We get to see the requirements of seeing the halos from Achamian through those few times he glimpses them. It’s when he stops seeing Kellhus as a human being with whom he joked and laughed with and instead feels the divine, the Outside, shining out of Kellhus. I am convinced these Halos are a hint that Kellhus will ascend to some form of Godhood. If any soul could join the Hundred in power, it’s Kellhus. And since the Hundred see time in its entirety instead of just inhabiting the present, it’s possible that people see these almost topoi-like halos shining from Kellhus because they are glimpsing his future as an entity as close to deityhood as you get in the Three Seas. A being on par with Ajolki or Yatwer. For those who worship him, who align their souls into his sphere of influence and are drawn to him to be devoured the way the Hundred do to the souls of their worshipers, you get to see the halos.

The denotaries is why Inrau could use sorcery in book one even though he wasn’t really Marked. He was just about to step into that and apparently knew all the principals but left before every uttering one before that moment he killed the skin-spy. Perhaps he was struggling to master the utteral and inutteral and in this moment of fear, it all clicked for him.

Or it’s a plot hole and, like any good fan, I’m writing the story for Bakker.

If you ever needed more proof that Bakker has had a Ph.D. in philosophy, look no further into how he made it the central component of his magic system. Meaning is at the heart of philosophy.

There’s a reason the Greeks had four different words for love agape (unconditional love, universal love, like of God for his creation), Eros (sexual love or intimate love), Phillia (friendship, brotherly love), and Stroge (usually that parent/child love familiar love). English, however, put all our eggs into one word and it has to do a lot of work with so many shades of meaning to it.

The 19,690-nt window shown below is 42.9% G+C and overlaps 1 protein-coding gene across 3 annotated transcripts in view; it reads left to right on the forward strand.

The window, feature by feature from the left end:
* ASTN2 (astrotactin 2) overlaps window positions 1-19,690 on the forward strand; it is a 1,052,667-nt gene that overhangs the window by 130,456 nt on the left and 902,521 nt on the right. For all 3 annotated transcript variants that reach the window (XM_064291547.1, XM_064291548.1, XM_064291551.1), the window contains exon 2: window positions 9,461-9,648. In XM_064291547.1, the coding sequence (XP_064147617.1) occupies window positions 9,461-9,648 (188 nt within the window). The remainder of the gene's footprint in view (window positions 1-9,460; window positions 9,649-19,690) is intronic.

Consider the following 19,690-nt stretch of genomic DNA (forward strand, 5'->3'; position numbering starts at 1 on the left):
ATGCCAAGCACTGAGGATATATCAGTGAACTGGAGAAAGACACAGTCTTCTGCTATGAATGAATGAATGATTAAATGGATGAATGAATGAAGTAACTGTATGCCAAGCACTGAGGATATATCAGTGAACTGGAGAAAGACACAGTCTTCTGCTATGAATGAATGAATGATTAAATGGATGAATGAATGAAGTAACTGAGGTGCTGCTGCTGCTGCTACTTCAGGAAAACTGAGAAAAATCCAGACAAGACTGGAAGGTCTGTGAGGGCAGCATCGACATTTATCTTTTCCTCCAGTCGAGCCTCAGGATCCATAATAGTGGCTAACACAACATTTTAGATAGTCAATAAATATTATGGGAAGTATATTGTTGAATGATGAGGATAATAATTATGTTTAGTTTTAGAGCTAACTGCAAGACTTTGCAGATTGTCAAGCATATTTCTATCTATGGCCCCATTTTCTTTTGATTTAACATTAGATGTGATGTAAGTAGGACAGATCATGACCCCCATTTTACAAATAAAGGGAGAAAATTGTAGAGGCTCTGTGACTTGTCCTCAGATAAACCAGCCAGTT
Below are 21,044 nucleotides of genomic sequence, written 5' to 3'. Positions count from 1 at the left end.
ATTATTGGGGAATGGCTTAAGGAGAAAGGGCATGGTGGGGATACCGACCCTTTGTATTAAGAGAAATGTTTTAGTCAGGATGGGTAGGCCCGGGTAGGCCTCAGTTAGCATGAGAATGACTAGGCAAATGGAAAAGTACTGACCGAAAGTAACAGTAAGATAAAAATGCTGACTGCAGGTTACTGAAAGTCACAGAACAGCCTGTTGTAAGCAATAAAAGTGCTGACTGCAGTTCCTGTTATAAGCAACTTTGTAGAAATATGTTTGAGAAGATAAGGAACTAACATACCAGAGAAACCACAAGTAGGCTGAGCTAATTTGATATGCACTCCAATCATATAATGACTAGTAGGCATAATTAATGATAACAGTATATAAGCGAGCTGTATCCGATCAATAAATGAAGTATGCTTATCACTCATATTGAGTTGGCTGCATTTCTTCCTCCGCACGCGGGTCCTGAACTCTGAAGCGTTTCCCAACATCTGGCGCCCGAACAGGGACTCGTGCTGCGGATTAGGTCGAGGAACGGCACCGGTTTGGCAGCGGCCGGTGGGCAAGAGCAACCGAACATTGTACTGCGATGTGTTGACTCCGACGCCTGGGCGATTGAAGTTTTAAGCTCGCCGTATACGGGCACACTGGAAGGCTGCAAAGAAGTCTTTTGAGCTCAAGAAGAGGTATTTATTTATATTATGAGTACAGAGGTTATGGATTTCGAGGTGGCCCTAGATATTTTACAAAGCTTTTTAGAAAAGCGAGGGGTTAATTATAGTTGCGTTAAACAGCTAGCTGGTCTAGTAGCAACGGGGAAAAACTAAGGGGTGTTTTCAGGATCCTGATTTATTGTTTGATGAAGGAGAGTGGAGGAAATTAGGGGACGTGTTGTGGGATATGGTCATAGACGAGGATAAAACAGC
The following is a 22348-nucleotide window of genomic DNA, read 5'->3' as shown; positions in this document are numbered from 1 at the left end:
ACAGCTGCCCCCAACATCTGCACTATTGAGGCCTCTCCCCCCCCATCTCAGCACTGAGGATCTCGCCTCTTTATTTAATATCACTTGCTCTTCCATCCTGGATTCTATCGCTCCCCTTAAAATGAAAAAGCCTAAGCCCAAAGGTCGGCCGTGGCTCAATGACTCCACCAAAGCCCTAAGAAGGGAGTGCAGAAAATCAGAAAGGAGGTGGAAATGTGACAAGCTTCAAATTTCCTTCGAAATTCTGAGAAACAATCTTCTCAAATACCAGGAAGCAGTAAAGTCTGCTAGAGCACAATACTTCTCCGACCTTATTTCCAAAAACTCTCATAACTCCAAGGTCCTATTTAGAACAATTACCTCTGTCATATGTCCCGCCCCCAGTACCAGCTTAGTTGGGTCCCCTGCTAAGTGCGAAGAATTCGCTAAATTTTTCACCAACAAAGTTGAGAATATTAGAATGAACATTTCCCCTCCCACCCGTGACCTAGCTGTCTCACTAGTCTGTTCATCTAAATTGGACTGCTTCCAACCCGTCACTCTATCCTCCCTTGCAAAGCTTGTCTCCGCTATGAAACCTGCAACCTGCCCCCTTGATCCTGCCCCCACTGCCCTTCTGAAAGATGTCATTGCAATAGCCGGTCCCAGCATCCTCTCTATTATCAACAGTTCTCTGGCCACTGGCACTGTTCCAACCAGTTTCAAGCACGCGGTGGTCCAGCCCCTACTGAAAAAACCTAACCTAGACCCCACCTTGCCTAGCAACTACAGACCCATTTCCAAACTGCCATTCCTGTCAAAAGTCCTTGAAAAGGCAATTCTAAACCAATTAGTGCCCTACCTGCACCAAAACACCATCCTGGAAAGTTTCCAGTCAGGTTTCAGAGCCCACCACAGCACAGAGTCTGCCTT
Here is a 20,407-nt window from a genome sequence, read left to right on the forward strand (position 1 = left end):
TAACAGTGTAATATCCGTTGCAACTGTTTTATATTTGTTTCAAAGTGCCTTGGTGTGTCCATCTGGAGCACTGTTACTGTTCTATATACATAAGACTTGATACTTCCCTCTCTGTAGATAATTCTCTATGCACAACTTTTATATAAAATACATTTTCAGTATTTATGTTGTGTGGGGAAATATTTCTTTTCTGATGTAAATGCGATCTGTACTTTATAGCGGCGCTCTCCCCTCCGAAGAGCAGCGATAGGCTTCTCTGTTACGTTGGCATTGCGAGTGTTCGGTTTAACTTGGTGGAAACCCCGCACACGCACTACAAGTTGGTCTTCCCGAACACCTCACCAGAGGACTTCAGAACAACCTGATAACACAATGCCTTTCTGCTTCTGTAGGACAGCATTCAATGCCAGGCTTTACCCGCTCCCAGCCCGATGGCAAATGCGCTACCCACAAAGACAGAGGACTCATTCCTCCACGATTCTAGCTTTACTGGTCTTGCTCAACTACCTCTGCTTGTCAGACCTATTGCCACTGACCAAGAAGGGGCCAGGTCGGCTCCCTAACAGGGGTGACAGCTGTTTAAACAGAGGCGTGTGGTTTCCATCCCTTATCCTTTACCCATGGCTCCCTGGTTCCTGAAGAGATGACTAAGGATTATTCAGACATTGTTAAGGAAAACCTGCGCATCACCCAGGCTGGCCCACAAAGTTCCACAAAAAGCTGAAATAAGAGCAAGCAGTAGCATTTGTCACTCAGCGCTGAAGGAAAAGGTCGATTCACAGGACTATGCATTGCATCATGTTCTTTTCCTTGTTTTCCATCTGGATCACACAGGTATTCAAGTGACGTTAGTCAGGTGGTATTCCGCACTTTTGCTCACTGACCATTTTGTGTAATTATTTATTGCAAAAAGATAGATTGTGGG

Bakker’s not the only author I’ve seen use the ancient language to preserve the “pure modalities” of a word from the constant shift and slide of a living language. I know Butcher uses that in his Dresden Files Universe.

“To speak as the Gods do. Far from the concerns of Men.” This is the rabbit hole philosophers can fall down, lost in their own philosophy and losing sight of the day to day grind of living.

Achamian realizes what he is handing Kellhus in this moment. I wonder if this is why Seswatha balked and stopped Achamian from teaching Kellhus anything else. For it’s after this that Achamian can’t talk about the Gnosis. Maybe it was just teaching Kellhus the actual utterals and inutterals that did it, but Achamian didn’t have any problem teaching the philosophy underpinning Gnosis, something that the Mandate, thanks to Seswatha, has denied to the Angogic Schools even under torture. I think the Seswatha inside Achamian felt his fear and responded by locking down any additional information.

“He [Kellhus] stroked his flaxen beard in an uncharacteristic gesture of excitement, and for an instant resembled no one so much as Inrau.” In the last book, Kellhus identified Achamian’s relationship with Inrau, deduced the youth’s mannerisms, and then uses it to manipulate Achamian into teaching him. And here, at the cusp of learning the Gnosis, Kellhus pulls out all the bells and whistles to apply as much manipulation on Achamian as possible. Especially after he just freaked Achamian out with his question on the second inutteral.